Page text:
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This article is part of the supplement: Selected contributions to the First European Conference on SNOMED CT

Open Access Proceedings

A computational linguistics motivated mapping of ICPC-2 PLUS to SNOMED CT

Yefeng Wang1*, Jon Patrick1, Graeme Miller2 and Julie O'Hallaran2

Author Affiliations

1 School of Information Technologies, University of Sydney, Sydney, Australia

2 Family Medicine Research Centre, University of Sydney, Sydney, Australia

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BMC Medical Informatics and Decision Making 2008, 8(Suppl 1):S5  doi:10.1186/1472-6947-8-S1-S5

The electronic version of this article is the complete one and can be found online at: http://www.biomedcentral.com/1472-6947/8/S1/S5


Published:27 October 2008

© 2008 Wang et al; licensee BioMed Central Ltd.

This is an open access article distributed under the terms of the Creative Commons Attribution License (http://creativecommons.org/licenses/by/2.0), which permits unrestricted use, distribution, and reproduction in any medium, provided the original work is properly cited.

Abstract

Background

A great challenge in sharing data across information systems in general practice is the lack of interoperability between different terminologies or coding schema used in the information systems. Mapping of medical vocabularies to a standardised terminology is needed to solve data interoperability problems.

Methods

We present a system to automatically map an interface terminology ICPC-2 PLUS to SNOMED CT. Three steps of mapping are proposed in this system. The UMLS metathesaurus mapping utilises explicit relationships between ICPC-2 PLUS and SNOMED CT terms in the UMLS library to perform the first stage of the mapping. Computational linguistic mapping uses natural language processing techniques and lexical similarities for the second stage of mapping between terminologies. Finally, the post-coordination mapping allows one ICPC-2 PLUS term to be mapped into an aggregation of two or more SNOMED CT terms.

Results

A total 5,971 of all 7,410 ICPC-2 terms (80.58%) were mapped to SNOMED CT using the three stages but with different levels of accuracy. UMLS mapping achieved the mapping of 53.0% ICPC2 PLUS terms to SNOMED CT with the precision rate of 96.46% and overall recall rate of 44.89%. Lexical mapping increased the result to 60.31% and post-coordination mapping gave an increase of 20.27% in mapped terms. A manual review of a part of the mapping shows that the precision of lexical mappings is around 90%. The accuracy of post-coordination has not been evaluated yet. Unmapped terms and mismatched terms are due to the differences in the structures between ICPC-2 PLUS and SNOMED CT. Terms contained in ICPC-2 PLUS but not in SNOMED CT caused a large proportion of the failures in the mappings.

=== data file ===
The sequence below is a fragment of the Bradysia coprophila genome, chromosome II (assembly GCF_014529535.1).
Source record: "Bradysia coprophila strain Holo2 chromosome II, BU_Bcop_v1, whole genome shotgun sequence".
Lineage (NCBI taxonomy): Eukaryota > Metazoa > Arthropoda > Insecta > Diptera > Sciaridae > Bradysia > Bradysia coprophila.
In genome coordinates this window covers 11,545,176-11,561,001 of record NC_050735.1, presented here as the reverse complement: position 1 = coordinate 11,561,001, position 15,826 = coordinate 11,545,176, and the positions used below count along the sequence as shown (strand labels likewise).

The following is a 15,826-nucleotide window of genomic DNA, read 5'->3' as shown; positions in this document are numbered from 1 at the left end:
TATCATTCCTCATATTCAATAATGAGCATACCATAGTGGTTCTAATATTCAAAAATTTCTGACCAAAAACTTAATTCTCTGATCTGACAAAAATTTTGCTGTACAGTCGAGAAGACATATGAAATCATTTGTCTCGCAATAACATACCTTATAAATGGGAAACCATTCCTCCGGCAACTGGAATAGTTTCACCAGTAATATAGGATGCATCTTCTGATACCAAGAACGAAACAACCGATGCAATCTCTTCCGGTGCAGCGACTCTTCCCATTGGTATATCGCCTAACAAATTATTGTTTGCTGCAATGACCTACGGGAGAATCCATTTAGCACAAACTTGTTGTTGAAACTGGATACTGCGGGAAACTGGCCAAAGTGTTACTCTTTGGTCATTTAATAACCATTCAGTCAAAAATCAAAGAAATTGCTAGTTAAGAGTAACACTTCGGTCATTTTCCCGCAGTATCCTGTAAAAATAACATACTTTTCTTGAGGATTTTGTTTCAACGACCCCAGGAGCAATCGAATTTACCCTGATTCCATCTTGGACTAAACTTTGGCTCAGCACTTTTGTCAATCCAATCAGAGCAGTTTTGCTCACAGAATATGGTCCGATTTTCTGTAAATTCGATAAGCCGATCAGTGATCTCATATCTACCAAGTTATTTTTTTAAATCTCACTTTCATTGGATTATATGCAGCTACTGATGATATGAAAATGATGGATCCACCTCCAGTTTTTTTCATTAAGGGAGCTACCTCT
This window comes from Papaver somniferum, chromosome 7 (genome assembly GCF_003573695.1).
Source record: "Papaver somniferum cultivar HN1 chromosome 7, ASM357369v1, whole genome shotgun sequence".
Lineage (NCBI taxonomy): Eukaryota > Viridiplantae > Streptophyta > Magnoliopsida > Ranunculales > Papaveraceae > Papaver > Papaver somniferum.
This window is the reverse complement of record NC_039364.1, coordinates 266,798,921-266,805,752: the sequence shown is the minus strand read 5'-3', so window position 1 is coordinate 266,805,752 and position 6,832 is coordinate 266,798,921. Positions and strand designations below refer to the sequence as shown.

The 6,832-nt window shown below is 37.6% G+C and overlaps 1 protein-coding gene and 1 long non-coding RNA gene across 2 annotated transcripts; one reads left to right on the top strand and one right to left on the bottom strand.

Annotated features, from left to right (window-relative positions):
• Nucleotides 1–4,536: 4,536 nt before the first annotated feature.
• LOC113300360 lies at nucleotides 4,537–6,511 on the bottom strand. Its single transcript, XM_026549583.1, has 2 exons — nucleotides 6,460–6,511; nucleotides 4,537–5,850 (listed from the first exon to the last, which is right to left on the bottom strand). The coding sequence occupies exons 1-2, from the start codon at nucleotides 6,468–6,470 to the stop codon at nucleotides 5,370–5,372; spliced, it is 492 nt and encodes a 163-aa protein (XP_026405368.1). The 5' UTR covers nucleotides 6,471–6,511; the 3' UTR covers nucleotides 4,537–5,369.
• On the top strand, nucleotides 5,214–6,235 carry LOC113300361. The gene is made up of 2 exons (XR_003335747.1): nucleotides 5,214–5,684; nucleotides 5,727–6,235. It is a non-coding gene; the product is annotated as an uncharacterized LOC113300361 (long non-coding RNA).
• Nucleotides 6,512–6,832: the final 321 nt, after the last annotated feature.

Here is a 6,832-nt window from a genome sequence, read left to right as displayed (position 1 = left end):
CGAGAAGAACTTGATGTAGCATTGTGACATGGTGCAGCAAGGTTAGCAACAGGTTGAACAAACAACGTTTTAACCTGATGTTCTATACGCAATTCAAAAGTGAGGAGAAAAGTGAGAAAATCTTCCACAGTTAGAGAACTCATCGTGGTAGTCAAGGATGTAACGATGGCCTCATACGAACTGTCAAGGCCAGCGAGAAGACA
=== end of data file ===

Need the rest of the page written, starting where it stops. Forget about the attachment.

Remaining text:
Conclusion

Mapping terminologies to a standard vocabulary is a way to facilitate consistent medical data exchange and achieve system interoperability and data standardisation. Broad scale mapping cannot be achieved by any single method and methods based on computational linguistics can be very useful for the task. Automating as much as is possible of this process turns the searching and mapping task into a validation task, which can effectively reduce the cost and increase the efficiency and accuracy of this task over manual methods.

Background

Effective information retrieval across information systems in health care is limited by the lack of semantic interoperability between terminologies used by sectors in the health system. The use of multiple terminologies and ad hoc modifications to standard schemes prevent users from cross searching multiple repositories, cross-sectoral resources and interdisciplinary material. To achieve interoperability and enable exchanging and sharing of data across organisations, the need for improved matching between non-standard terms and a standard medical terminology becomes more important [1,2].

The support of interoperability requires a standard terminology [3] and SNOMED CT is a comprehensive common terminology available in the clinical domain. The use of SNOMED CT to create standardised detailed clinical information will enable more accurate documentation of patient data and improve health quality. The Australian government is proposing to adopt SNOMED CT for describing certain aspects of clinical encounters, coding clinical records, and as a standard terminology in Australian health organisations. This decision creates the need to map existing interface terminologies to the SNOMED CT reference terminology [4]. To complete this task in a reasonable amount of time and improve accuracy, some computational methods of matching concepts between terminologies are needed to assist humans to complete the task.

The process of terminology mapping refers to the identification of identical concepts or relationships between different terminologies. It is an important step to achieving knowledge sharing. Imel and Campbell [5] provide a strong motivation to map medical terminologies, and they assert that the mapping will become increasingly automated leading to increased efficiency and effectiveness. However, the nature of this task makes it very difficult to automate, because heterogeneous terminologies may reflect both fundamentally and subtly different conceptualisations of domains by the authors of these terminologies.

The extensive research done in terminology mapping has had the goal of developing effective automated methodologies for mapping [6-15]. The main approaches include lexical matching, concept matching and structural matching. The earliest approaches were straightforward lexical mapping between terms. The matching is defined on exact string equivalence. Sherertz et al [6] use filters and rules to perform exact lexical matching and they map 834 UCSF (University of Southern California at San Francisco) disease descriptions to Medical Subject Headings (MeSH) terms. They reported 47.8% of the UCSF disease descriptions were mapped to MeSH terms.